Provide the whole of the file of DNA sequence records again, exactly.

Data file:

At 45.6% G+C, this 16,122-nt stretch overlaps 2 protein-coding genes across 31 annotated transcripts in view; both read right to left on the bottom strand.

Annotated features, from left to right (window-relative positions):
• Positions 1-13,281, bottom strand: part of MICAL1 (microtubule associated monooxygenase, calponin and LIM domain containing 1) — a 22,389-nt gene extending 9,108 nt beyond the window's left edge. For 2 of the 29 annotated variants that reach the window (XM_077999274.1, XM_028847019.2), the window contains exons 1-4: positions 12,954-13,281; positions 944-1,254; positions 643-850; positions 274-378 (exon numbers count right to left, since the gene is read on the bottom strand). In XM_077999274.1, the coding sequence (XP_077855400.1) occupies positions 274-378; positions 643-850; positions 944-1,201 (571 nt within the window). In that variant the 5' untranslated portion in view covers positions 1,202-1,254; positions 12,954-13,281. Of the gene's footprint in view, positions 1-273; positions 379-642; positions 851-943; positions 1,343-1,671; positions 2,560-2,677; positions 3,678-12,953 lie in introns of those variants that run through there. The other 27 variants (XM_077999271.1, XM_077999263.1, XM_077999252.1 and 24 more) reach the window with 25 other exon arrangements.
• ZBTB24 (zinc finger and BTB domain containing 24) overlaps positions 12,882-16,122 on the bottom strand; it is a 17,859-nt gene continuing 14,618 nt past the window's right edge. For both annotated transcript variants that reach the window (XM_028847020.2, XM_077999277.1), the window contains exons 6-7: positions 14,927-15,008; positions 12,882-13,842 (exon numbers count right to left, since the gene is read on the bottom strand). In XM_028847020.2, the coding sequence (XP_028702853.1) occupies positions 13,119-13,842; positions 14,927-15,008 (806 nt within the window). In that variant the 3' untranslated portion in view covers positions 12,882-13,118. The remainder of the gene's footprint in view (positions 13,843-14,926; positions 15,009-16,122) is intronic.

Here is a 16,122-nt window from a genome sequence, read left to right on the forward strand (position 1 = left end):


At 45.6% G+C, this 16,122-nt stretch overlaps 2 protein-coding genes across 31 annotated transcripts in view; both read right to left on the bottom strand.

Annotated features, from left to right (window-relative positions):
• Positions 1-13,281, bottom strand: part of MICAL1 (microtubule associated monooxygenase, calponin and LIM domain containing 1) — a 22,389-nt gene extending 9,108 nt beyond the window's left edge. For 2 of the 29 annotated variants that reach the window (XM_077999274.1, XM_028847019.2), the window contains exons 1-4: positions 12,954-13,281; positions 944-1,254; positions 643-850; positions 274-378 (exon numbers count right to left, since the gene is read on the bottom strand). In XM_077999274.1, the coding sequence (XP_077855400.1) occupies positions 274-378; positions 643-850; positions 944-1,201 (571 nt within the window). In that variant the 5' untranslated portion in view covers positions 1,202-1,254; positions 12,954-13,281. Of the gene's footprint in view, positions 1-273; positions 379-642; positions 851-943; positions 1,343-1,671; positions 2,560-2,677; positions 3,678-12,953 lie in introns of those variants that run through there. The other 27 variants (XM_077999271.1, XM_077999263.1, XM_077999252.1 and 24 more) reach the window with 25 other exon arrangements.
• ZBTB24 (zinc finger and BTB domain containing 24) overlaps positions 12,882-16,122 on the bottom strand; it is a 17,859-nt gene continuing 14,618 nt past the window's right edge. For both annotated transcript variants that reach the window (XM_028847020.2, XM_077999277.1), the window contains exons 6-7: positions 14,927-15,008; positions 12,882-13,842 (exon numbers count right to left, since the gene is read on the bottom strand). In XM_028847020.2, the coding sequence (XP_028702853.1) occupies positions 13,119-13,842; positions 14,927-15,008 (806 nt within the window). In that variant the 3' untranslated portion in view covers positions 12,882-13,118. The remainder of the gene's footprint in view (positions 13,843-14,926; positions 15,009-16,122) is intronic.

Here is a 16,122-nt window from a genome sequence, read left to right on the forward strand (position 1 = left end):